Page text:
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It's not the curbs it's the lateral acceleration that gets a toe link. Easy to retorque.

My friend Sandro losing one going into the Climbing Esses at VIR. It broke when he turned.

 

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Tons of great ideas listed.

You may consider taping up a few spots on the car to stave off rock chips. I wish I'd have done that on my old car. Google image search it.

I am in the same boat, my first track day is in 12 days. -with the Lotus, that is. I am a little nervous but I also have the luxury of being familiar with the track and my previous car was also mid-engine. However, I'll still take it slow.
 

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It's not the curbs it's the lateral acceleration that gets a toe link. Easy to retorque.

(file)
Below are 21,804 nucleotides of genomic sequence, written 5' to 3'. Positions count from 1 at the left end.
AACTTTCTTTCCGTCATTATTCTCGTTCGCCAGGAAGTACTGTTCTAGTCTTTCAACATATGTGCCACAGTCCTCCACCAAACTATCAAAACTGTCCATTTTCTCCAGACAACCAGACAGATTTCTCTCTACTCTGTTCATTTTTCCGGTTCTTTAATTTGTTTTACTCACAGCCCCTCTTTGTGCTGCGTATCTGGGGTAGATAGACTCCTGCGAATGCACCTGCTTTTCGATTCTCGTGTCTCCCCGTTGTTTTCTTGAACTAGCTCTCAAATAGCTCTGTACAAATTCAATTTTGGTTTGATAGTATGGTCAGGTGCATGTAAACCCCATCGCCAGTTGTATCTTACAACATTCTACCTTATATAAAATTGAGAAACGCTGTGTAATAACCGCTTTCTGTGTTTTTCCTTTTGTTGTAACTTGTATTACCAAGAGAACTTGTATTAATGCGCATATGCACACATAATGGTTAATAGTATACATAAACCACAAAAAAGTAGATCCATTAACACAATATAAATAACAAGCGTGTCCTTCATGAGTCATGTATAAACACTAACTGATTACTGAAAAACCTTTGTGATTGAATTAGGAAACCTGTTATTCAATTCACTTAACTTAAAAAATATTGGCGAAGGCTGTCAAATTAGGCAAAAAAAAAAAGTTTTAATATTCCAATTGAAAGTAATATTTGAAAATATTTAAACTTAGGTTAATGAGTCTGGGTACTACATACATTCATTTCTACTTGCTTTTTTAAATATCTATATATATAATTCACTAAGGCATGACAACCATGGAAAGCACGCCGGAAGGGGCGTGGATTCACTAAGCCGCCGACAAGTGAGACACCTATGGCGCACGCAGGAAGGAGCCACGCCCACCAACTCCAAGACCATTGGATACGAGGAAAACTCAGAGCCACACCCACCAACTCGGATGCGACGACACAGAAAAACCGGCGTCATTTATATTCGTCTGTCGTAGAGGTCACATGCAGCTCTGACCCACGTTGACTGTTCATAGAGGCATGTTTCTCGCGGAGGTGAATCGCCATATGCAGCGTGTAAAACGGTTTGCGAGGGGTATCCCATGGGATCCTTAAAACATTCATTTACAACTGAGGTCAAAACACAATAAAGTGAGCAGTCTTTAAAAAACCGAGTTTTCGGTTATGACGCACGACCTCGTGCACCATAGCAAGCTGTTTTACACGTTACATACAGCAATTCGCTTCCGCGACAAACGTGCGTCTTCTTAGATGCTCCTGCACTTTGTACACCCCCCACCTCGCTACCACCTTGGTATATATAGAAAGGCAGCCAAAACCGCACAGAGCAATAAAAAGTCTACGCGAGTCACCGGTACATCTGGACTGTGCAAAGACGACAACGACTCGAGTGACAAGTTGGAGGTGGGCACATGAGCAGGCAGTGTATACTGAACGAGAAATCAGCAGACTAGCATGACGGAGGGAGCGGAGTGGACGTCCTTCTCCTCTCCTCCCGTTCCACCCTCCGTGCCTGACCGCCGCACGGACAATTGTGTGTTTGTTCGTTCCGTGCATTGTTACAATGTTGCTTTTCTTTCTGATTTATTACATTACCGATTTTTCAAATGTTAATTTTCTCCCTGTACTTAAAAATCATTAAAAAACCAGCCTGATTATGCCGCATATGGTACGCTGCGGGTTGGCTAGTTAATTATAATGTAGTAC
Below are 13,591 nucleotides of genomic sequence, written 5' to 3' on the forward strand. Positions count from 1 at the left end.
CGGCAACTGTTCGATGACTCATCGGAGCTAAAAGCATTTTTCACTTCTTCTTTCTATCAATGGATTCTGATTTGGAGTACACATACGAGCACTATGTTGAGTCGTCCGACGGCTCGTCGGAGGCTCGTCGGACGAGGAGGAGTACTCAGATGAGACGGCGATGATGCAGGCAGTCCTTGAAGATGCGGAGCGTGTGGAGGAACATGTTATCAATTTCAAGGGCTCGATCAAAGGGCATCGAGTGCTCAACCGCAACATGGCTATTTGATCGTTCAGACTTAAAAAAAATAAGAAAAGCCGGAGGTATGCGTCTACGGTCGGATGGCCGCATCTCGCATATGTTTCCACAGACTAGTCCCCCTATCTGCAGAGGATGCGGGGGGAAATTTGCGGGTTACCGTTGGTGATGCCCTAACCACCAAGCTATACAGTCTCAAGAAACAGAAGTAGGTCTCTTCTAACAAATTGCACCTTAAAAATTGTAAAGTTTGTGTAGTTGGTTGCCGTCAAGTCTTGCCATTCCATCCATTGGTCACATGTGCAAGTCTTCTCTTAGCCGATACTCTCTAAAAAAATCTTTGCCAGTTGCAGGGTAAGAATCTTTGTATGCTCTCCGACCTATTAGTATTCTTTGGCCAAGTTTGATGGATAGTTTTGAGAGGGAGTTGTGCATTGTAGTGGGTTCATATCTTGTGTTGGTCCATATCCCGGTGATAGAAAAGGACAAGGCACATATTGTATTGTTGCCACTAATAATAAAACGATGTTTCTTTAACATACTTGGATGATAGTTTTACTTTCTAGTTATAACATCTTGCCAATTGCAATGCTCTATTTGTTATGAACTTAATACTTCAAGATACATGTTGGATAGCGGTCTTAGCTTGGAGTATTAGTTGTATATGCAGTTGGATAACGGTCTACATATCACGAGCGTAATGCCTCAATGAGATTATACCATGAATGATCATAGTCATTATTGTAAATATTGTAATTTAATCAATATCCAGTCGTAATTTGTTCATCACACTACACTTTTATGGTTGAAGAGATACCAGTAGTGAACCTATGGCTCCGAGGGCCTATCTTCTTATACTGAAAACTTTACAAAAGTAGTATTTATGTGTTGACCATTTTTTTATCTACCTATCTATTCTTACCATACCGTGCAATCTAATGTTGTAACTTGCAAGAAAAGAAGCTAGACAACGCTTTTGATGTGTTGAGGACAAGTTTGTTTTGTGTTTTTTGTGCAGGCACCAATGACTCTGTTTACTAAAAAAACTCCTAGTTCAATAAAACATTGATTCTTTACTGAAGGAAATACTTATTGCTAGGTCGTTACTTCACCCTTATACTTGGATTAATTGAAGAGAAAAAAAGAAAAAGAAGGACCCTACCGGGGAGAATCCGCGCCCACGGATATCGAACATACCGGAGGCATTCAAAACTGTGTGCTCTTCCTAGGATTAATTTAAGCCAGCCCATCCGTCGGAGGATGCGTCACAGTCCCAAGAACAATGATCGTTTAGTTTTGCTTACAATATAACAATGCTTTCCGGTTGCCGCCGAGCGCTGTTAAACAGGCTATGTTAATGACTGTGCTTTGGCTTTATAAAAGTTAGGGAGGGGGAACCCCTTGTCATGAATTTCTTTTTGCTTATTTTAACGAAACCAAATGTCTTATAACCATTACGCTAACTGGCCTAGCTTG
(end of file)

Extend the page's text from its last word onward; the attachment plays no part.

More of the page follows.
My friend Sandro losing one going into the Climbing Esses at VIR. It broke when he turned.

Lotus Elise Broken Rear Toe Link - YouTube
Damn that's a scary place for a toe-link to snap, really glad to see he got the car slowed down and it didn't cost him more than a toe-link. That is definitely the scariest part of VIR isn't it???
 

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Damn that's a scary place for a toe-link to snap, really glad to see he got the car slowed down and it didn't cost him more than a toe-link. That is definitely the scariest part of VIR isn't it???
for me.... its is the part that takes the most confidence and balls.... that was a very lucky driver he didn't get turned over there! scary fast up there, i am was always a total sissy girly man through there :)

anyways - to the OP - yes, check your toe links - if you never have torq'd them - odds are you will get 1/4 to 1/2 turn on them... you can torq them just with the tray off, you do not need to take the diffuser off. (with an extension)

tech will likely check torq on your wheels. but do it every morning and in the afternoon doesn't hurt either - just not when they are hot.